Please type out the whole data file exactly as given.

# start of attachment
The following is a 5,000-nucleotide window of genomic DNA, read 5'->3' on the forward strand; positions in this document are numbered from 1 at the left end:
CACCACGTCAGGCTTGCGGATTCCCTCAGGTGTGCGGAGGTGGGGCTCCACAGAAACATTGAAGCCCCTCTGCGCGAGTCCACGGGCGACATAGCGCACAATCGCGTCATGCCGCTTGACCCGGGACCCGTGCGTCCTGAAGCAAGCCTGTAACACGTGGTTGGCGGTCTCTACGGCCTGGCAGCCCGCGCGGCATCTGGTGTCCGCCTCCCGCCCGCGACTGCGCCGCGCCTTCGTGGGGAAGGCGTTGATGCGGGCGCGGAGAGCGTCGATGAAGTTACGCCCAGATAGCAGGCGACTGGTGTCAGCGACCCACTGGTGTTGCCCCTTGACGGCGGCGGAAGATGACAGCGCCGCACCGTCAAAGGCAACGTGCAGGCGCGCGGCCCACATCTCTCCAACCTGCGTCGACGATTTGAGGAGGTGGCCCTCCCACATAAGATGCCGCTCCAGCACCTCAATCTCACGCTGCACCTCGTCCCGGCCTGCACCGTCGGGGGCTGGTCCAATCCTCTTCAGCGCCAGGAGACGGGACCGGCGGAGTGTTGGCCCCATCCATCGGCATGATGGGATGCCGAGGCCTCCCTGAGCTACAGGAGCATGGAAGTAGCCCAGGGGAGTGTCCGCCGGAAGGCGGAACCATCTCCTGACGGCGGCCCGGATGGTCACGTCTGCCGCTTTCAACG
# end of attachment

The following is a 5,000-nucleotide window of genomic DNA, read 5'->3' on the forward strand; positions in this document are numbered from 1 at the left end:
CACCACGTCAGGCTTGCGGATTCCCTCAGGTGTGCGGAGGTGGGGCTCCACAGAAACATTGAAGCCCCTCTGCGCGAGTCCACGGGCGACATAGCGCACAATCGCGTCATGCCGCTTGACCCGGGACCCGTGCGTCCTGAAGCAAGCCTGTAACACGTGGTTGGCGGTCTCTACGGCCTGGCAGCCCGCGCGGCATCTGGTGTCCGCCTCCCGCCCGCGACTGCGCCGCGCCTTCGTGGGGAAGGCGTTGATGCGGGCGCGGAGAGCGTCGATGAAGTTACGCCCAGATAGCAGGCGACTGGTGTCAGCGACCCACTGGTGTTGCCCCTTGACGGCGGCGGAAGATGACAGCGCCGCACCGTCAAAGGCAACGTGCAGGCGCGCGGCCCACATCTCTCCAACCTGCGTCGACGATTTGAGGAGGTGGCCCTCCCACATAAGATGCCGCTCCAGCACCTCAATCTCACGCTGCACCTCGTCCCGGCCTGCACCGTCGGGGGCTGGTCCAATCCTCTTCAGCGCCAGGAGACGGGACCGGCGGAGTGTTGGCCCCATCCATCGGCATGATGGGATGCCGAGGCCTCCCTGAGCTACAGGAGCATGGAAGTAGCCCAGGGGAGTGTCCGCCGGAAGGCGGAACCATCTCCTGACGGCGGCCCGGATGGTCACGTCTGCCGCTTTCAACG